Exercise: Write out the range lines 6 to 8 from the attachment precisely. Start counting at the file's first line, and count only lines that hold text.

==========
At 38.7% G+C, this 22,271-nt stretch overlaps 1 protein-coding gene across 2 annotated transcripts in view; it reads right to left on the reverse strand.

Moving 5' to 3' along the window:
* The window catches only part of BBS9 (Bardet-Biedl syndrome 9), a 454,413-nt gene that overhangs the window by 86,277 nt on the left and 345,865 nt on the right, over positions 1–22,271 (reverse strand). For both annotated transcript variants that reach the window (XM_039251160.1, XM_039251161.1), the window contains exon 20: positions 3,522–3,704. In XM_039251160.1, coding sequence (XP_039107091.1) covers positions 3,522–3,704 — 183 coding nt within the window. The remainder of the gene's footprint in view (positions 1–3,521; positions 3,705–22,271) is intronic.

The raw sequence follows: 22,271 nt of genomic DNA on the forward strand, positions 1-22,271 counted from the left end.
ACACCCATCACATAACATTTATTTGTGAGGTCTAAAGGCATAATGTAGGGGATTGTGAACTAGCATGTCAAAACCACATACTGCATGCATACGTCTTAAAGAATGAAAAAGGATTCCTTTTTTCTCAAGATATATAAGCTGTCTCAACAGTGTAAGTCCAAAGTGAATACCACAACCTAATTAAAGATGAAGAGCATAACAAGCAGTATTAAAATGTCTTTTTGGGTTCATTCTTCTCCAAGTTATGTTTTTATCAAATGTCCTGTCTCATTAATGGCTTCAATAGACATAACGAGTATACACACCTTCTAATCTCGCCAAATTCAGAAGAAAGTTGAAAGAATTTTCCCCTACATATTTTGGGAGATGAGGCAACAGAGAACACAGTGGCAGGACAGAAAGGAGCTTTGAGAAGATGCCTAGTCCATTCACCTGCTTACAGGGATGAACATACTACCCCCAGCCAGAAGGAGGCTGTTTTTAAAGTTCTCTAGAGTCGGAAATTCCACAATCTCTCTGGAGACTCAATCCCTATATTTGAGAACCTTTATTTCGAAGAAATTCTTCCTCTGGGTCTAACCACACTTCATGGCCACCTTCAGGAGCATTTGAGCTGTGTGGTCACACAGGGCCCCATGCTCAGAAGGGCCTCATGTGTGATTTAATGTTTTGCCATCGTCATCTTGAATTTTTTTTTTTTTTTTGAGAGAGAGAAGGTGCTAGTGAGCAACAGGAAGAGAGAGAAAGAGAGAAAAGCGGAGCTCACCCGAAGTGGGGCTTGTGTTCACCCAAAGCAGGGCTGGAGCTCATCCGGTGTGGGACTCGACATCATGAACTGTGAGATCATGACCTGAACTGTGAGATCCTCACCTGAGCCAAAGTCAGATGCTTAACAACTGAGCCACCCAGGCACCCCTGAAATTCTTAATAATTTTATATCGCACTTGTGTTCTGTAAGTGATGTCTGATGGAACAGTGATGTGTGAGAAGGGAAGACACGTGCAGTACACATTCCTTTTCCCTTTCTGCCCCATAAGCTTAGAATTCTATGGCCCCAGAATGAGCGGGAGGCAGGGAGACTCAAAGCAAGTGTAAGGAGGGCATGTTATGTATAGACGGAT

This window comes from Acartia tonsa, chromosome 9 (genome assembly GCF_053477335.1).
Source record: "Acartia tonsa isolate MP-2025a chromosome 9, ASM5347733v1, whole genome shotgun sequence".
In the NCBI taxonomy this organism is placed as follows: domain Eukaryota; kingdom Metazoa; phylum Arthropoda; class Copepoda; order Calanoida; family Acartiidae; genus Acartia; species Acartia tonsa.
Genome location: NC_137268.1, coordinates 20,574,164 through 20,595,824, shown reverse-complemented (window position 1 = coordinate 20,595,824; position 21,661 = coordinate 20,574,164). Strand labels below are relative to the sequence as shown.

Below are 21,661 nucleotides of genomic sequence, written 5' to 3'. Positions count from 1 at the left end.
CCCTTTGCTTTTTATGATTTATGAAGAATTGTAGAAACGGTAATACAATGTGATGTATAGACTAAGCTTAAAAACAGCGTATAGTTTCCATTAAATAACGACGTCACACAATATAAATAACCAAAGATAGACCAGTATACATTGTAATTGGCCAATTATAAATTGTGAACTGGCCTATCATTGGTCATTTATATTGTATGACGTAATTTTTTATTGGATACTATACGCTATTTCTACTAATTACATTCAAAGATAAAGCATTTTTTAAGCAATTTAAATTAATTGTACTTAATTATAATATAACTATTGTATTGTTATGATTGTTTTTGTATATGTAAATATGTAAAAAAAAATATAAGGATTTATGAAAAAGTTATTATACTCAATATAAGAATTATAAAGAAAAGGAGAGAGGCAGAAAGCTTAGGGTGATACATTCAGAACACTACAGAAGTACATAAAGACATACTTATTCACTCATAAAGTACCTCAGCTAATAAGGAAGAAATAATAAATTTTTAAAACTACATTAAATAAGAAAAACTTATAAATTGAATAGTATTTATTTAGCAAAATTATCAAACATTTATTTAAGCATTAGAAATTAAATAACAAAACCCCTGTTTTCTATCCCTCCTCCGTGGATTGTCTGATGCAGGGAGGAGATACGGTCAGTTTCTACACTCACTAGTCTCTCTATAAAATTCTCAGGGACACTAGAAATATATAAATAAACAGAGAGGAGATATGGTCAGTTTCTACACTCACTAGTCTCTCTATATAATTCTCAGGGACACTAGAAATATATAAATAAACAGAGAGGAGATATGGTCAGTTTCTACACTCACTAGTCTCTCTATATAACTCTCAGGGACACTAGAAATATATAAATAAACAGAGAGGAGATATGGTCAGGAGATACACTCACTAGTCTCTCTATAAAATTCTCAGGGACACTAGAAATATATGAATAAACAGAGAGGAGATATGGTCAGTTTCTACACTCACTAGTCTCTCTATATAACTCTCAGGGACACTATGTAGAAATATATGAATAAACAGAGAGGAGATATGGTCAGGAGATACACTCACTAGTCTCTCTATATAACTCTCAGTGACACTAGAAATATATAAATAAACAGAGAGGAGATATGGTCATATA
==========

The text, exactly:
This window comes from Acartia tonsa, chromosome 9 (genome assembly GCF_053477335.1).
Source record: "Acartia tonsa isolate MP-2025a chromosome 9, ASM5347733v1, whole genome shotgun sequence".
In the NCBI taxonomy this organism is placed as follows: domain Eukaryota; kingdom Metazoa; phylum Arthropoda; class Copepoda; order Calanoida; family Acartiidae; genus Acartia; species Acartia tonsa.